The negative social and cognitive influences lurking around the corner due to intensive Smartphone use are probably evident and clear by now to most of you intelligent birds out there, but what about the physical hazards?
Most of us spend the majority of our awakening hours in front of the computer. Combine your office hours with your after work Social media hours and add to that your approximate total daily Smartphone use count. Are you afraid to even calculate this equation? So do us.
Repetitive strain injuries (RSI) are injuries to the skeletal system and nervous systems caused by repetitive tasks. Eye strain is one of the most common RSI injuries among Smartphone users.
When we stare at the screen in front of us, we blink much less than naturally. Decrease in blink rate causes dry eyes and is one of the top factors to cause headaches. Eye strain is known for the negative effect to our vision and is also likely to cause neck and shoulder pain.
Scared yet? Have no fear! CNN as well as LifeHacker community have adopted an easy method to avoid potential damage: The simple 20-20-20 rule.
This Optometrist and eye doctor supported method suggests that every 20 minutes we take an at least 20 second break in which we shall gaze at an object that is 20 feet (6 meters) away. This is the recommended distance in which our eyes relax and restore focus. Maintaining this habit should help us avoid the unwanted potential damage mentioned above.
Optometrist Dr.Glazier also suggests intensive users consulting to an eye doctor regarding potential adjustments need to be made, limiting the usage, keeping a healthy distance from the screen (elbow to wrist distance – minimum) and taking the time to adjust brightness and contrast according to your personal feeling.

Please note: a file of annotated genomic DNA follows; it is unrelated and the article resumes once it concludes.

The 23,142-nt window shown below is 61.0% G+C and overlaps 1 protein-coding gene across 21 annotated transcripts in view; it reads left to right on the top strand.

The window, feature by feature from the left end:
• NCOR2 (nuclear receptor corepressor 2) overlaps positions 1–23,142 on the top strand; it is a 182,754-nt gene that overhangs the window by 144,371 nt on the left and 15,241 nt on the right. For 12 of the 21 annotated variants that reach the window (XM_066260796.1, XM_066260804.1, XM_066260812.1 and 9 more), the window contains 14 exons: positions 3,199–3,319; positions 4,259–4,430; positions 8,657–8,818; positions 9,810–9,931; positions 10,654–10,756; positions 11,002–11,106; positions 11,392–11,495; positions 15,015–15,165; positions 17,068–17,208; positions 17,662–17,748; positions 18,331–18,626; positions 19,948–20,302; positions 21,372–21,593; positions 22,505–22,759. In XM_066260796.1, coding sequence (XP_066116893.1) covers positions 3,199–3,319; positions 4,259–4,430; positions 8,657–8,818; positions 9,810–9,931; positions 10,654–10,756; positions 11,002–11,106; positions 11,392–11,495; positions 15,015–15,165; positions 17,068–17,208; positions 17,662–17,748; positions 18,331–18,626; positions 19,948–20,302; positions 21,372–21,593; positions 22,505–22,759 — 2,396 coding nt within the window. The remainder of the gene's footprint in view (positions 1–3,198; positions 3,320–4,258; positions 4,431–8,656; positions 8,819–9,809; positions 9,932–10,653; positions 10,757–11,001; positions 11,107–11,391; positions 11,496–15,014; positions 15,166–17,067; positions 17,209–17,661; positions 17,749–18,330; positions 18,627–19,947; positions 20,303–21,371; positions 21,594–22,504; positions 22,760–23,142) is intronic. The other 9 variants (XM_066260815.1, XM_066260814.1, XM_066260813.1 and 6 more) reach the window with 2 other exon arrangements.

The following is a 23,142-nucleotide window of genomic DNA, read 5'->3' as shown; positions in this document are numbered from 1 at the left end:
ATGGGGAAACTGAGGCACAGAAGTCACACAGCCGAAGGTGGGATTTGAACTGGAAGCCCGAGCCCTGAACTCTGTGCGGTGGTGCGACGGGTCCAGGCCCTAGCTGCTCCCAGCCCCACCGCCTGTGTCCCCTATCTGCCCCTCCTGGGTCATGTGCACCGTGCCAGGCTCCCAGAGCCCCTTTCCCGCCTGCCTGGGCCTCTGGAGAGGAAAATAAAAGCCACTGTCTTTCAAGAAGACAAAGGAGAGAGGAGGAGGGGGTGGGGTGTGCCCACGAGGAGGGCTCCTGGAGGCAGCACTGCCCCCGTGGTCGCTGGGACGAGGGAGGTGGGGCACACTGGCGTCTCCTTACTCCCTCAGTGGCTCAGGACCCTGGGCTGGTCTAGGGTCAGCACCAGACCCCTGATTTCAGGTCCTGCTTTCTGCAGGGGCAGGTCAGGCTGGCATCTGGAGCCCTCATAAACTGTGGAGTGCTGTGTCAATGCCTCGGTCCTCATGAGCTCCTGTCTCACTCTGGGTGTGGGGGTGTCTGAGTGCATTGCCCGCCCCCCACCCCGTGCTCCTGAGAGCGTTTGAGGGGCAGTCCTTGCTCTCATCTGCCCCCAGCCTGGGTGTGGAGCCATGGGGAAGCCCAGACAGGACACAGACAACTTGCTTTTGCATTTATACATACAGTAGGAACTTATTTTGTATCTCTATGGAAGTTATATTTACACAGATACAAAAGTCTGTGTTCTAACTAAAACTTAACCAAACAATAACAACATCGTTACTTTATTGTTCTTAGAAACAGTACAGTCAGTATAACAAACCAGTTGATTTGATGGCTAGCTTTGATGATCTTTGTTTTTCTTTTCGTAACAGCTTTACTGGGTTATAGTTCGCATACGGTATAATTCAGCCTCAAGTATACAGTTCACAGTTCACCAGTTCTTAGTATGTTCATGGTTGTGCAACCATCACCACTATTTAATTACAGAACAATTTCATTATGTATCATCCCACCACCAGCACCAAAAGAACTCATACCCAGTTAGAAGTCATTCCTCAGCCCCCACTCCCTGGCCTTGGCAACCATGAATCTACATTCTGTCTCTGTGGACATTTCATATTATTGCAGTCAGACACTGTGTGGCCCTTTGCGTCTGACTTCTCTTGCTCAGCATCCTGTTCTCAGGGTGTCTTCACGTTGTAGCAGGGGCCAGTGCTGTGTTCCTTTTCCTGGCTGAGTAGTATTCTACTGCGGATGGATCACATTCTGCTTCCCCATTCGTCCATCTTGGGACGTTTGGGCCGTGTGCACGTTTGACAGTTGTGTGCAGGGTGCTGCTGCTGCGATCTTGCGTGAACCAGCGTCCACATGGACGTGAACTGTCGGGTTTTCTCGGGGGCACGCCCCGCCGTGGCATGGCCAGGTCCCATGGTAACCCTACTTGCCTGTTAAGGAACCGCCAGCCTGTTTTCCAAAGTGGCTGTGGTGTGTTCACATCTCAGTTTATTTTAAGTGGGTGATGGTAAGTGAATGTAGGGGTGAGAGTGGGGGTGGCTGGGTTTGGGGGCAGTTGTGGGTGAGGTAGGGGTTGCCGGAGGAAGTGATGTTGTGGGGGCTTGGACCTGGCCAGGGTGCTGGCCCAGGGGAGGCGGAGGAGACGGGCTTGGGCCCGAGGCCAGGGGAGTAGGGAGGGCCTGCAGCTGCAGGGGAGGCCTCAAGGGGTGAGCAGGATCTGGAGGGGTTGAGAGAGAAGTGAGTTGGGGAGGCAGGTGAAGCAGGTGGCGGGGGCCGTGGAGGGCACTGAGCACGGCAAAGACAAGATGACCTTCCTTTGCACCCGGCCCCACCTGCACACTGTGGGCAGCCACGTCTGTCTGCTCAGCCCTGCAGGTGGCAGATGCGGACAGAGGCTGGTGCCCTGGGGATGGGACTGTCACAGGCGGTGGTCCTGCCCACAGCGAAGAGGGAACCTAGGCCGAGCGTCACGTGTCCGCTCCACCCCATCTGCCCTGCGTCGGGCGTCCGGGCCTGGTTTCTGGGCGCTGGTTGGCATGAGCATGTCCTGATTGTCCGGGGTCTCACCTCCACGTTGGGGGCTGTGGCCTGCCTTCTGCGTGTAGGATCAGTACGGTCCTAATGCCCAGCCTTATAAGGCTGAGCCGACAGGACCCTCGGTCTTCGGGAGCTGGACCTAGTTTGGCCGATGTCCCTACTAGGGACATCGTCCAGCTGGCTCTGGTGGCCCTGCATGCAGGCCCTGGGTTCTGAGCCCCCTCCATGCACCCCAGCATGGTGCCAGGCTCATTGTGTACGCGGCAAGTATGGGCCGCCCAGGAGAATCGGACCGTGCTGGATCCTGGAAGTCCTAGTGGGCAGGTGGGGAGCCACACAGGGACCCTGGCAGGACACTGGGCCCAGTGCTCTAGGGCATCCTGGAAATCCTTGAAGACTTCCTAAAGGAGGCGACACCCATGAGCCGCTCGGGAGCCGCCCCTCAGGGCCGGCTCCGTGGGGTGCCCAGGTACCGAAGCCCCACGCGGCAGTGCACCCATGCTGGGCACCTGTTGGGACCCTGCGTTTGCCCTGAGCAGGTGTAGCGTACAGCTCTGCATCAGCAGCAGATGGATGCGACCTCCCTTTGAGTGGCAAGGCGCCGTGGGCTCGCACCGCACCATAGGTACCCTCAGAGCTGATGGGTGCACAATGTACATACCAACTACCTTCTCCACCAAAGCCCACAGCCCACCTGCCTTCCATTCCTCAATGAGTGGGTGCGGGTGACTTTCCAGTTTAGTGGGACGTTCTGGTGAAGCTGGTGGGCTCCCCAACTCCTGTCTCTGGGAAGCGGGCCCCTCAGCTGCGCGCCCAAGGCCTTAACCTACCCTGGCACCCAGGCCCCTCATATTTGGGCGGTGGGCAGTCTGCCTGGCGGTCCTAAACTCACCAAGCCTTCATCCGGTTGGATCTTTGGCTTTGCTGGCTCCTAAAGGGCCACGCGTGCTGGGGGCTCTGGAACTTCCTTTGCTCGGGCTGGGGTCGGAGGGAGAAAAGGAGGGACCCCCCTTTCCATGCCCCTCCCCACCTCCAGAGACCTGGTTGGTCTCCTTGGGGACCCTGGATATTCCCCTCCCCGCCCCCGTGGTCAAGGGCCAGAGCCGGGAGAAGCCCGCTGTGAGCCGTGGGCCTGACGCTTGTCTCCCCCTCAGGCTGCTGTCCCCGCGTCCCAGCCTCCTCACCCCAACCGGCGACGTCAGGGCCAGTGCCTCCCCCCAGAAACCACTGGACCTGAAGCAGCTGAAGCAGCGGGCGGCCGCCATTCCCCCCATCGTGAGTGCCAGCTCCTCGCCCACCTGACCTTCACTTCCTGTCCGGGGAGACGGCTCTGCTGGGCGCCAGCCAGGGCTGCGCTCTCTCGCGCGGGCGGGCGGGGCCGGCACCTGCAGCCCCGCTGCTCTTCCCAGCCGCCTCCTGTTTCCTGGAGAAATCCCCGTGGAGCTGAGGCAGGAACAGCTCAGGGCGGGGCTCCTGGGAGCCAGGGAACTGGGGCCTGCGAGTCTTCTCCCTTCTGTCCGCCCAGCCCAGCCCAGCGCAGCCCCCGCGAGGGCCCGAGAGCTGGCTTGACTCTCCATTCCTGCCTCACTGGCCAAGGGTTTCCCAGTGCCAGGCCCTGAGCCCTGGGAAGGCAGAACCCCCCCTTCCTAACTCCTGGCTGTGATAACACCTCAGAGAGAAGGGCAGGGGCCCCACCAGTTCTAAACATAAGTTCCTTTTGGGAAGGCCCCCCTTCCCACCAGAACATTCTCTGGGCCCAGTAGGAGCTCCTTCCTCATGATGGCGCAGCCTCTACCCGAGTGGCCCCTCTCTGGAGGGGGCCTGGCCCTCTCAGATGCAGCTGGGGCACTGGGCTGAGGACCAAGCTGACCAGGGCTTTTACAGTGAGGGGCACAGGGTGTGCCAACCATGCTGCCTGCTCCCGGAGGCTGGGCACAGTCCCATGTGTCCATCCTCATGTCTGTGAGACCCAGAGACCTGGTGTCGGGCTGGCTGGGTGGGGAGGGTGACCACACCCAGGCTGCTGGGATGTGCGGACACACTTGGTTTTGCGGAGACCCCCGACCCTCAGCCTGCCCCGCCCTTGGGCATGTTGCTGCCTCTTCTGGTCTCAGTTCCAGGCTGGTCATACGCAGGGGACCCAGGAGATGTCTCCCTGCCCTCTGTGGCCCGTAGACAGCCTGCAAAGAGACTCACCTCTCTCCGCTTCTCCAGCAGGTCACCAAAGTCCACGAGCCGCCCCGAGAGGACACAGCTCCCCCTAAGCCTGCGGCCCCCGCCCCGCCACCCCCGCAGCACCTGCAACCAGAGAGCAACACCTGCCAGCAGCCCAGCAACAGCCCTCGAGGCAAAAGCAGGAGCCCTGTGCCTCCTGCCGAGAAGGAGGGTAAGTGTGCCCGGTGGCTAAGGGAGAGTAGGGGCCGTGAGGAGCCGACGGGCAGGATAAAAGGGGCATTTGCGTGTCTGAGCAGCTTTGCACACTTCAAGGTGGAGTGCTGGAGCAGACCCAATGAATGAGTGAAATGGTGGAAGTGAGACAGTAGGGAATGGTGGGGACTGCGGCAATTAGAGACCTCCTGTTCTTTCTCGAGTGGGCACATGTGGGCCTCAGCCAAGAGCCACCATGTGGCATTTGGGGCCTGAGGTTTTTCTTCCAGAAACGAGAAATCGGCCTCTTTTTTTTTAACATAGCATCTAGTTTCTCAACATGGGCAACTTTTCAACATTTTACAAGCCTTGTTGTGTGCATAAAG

// Noy Tamarkin
As a kid I was very curious. I always wanted to know more, and do more. So when my parents got me sitting around the table for dinner, or a family gathering, I thought this is the most boredom thing that could happen to me. Instead of playing with my toys, or reading a book, I had to just sit there and be quiet, or speak with the grown-ups. B-o-r-i-n-g!
But that boredom had a great power. It made me take my mind places. Dream about things happening around me, fantasaize about events that never really happened. My imagination worked the best at boredom moments, and my inner world expanded.
Another thing I used to do around the table, is to be quiet and listen to the grown-ups. Catching up new phrases, learning about politics and various issues – things I had no clue about – had filled up those moments.
Last week I bumped into another post about Internet Addiction and kids. Written by Liz Quilty on Google Plus, this post suggests a very common method to stop kids from getting addicted to the Internet – to unplug it.
Quoting Liz Quilty:
Its great that you let your kids use your digital devices, but how much of the day do they spend on them? or TV? or anything else?
Having seen this first hand, i can assure you its a real addiction, and adults have this as well as a lot of teenagers. It’s not a nice thing to have to get over, or to see somebody else from suffering with.
Luckily its an easy one to get over, take a holiday away for a couple of weeks, make sure there is no internet or cell coverage. Go tramping, go overseas, or heck, even unplug the router and post it in the mail to yourself for a few days peace 🙂
Well, I think that’s the wrong way to go.